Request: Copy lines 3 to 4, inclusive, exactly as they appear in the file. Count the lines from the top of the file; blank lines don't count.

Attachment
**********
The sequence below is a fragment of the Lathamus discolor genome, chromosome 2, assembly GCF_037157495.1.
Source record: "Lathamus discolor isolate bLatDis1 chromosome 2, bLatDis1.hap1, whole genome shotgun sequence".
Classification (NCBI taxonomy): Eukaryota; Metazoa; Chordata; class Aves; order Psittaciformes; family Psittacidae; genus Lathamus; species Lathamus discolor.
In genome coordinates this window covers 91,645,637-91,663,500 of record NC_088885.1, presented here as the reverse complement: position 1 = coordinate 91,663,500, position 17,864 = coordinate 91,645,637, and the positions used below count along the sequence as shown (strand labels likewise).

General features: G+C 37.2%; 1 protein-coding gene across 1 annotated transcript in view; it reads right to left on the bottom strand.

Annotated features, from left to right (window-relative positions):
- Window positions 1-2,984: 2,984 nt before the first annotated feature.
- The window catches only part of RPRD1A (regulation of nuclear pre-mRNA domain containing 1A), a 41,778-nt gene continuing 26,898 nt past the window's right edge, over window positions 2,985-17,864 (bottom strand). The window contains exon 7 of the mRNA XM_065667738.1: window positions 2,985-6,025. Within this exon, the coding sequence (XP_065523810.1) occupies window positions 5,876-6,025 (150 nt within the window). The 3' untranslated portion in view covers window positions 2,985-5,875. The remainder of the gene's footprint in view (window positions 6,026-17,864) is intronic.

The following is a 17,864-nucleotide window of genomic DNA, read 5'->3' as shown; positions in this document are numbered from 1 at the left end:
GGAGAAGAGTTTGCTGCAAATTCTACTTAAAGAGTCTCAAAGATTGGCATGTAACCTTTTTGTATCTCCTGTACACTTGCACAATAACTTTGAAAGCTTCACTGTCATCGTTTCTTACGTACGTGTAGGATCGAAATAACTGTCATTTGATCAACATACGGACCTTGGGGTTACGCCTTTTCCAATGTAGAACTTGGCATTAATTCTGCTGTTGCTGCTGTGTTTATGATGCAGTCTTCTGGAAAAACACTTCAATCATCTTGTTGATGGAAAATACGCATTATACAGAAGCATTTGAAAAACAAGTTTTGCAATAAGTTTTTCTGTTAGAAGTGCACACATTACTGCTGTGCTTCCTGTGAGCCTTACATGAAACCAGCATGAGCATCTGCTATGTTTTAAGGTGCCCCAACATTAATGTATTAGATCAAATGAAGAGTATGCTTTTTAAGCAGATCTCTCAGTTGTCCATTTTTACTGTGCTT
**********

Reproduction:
Classification (NCBI taxonomy): Eukaryota; Metazoa; Chordata; class Aves; order Psittaciformes; family Psittacidae; genus Lathamus; species Lathamus discolor.
In genome coordinates this window covers 91,645,637-91,663,500 of record NC_088885.1, presented here as the reverse complement: position 1 = coordinate 91,663,500, position 17,864 = coordinate 91,645,637, and the positions used below count along the sequence as shown (strand labels likewise).